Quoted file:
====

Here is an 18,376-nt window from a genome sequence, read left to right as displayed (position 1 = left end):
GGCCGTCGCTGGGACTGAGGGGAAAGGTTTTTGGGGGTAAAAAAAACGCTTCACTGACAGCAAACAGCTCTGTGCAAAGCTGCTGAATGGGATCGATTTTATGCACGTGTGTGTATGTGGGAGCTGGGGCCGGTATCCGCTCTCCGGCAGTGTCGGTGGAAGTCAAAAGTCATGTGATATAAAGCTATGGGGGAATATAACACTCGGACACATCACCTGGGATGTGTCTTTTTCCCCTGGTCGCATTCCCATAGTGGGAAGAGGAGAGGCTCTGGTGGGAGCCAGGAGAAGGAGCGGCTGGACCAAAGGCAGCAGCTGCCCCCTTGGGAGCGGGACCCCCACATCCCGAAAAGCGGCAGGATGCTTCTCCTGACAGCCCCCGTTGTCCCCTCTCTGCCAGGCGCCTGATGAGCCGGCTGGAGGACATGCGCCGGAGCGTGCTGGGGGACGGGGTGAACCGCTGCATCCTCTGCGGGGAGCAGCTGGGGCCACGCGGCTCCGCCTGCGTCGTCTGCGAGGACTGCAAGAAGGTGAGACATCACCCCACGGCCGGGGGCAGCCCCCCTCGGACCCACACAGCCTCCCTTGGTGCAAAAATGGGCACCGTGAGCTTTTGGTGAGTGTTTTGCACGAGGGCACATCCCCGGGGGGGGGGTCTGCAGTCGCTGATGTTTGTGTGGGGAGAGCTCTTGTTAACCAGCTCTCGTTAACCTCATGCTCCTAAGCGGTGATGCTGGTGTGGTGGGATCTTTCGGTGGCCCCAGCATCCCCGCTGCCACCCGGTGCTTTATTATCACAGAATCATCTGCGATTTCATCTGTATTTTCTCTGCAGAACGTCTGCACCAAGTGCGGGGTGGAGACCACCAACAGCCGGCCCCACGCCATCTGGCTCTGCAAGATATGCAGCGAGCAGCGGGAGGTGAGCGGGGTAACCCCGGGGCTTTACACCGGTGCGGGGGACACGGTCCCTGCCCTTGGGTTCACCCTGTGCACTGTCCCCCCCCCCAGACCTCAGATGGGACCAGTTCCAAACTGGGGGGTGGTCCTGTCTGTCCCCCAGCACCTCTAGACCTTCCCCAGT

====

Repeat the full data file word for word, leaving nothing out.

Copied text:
Here is an 18,376-nt window from a genome sequence, read left to right as displayed (position 1 = left end):
GGCCGTCGCTGGGACTGAGGGGAAAGGTTTTTGGGGGTAAAAAAAACGCTTCACTGACAGCAAACAGCTCTGTGCAAAGCTGCTGAATGGGATCGATTTTATGCACGTGTGTGTATGTGGGAGCTGGGGCCGGTATCCGCTCTCCGGCAGTGTCGGTGGAAGTCAAAAGTCATGTGATATAAAGCTATGGGGGAATATAACACTCGGACACATCACCTGGGATGTGTCTTTTTCCCCTGGTCGCATTCCCATAGTGGGAAGAGGAGAGGCTCTGGTGGGAGCCAGGAGAAGGAGCGGCTGGACCAAAGGCAGCAGCTGCCCCCTTGGGAGCGGGACCCCCACATCCCGAAAAGCGGCAGGATGCTTCTCCTGACAGCCCCCGTTGTCCCCTCTCTGCCAGGCGCCTGATGAGCCGGCTGGAGGACATGCGCCGGAGCGTGCTGGGGGACGGGGTGAACCGCTGCATCCTCTGCGGGGAGCAGCTGGGGCCACGCGGCTCCGCCTGCGTCGTCTGCGAGGACTGCAAGAAGGTGAGACATCACCCCACGGCCGGGGGCAGCCCCCCTCGGACCCACACAGCCTCCCTTGGTGCAAAAATGGGCACCGTGAGCTTTTGGTGAGTGTTTTGCACGAGGGCACATCCCCGGGGGGGGGGTCTGCAGTCGCTGATGTTTGTGTGGGGAGAGCTCTTGTTAACCAGCTCTCGTTAACCTCATGCTCCTAAGCGGTGATGCTGGTGTGGTGGGATCTTTCGGTGGCCCCAGCATCCCCGCTGCCACCCGGTGCTTTATTATCACAGAATCATCTGCGATTTCATCTGTATTTTCTCTGCAGAACGTCTGCACCAAGTGCGGGGTGGAGACCACCAACAGCCGGCCCCACGCCATCTGGCTCTGCAAGATATGCAGCGAGCAGCGGGAGGTGAGCGGGGTAACCCCGGGGCTTTACACCGGTGCGGGGGACACGGTCCCTGCCCTTGGGTTCACCCTGTGCACTGTCCCCCCCCCCAGACCTCAGATGGGACCAGTTCCAAACTGGGGGGTGGTCCTGTCTGTCCCCCAGCACCTCTAGACCTTCCCCAGT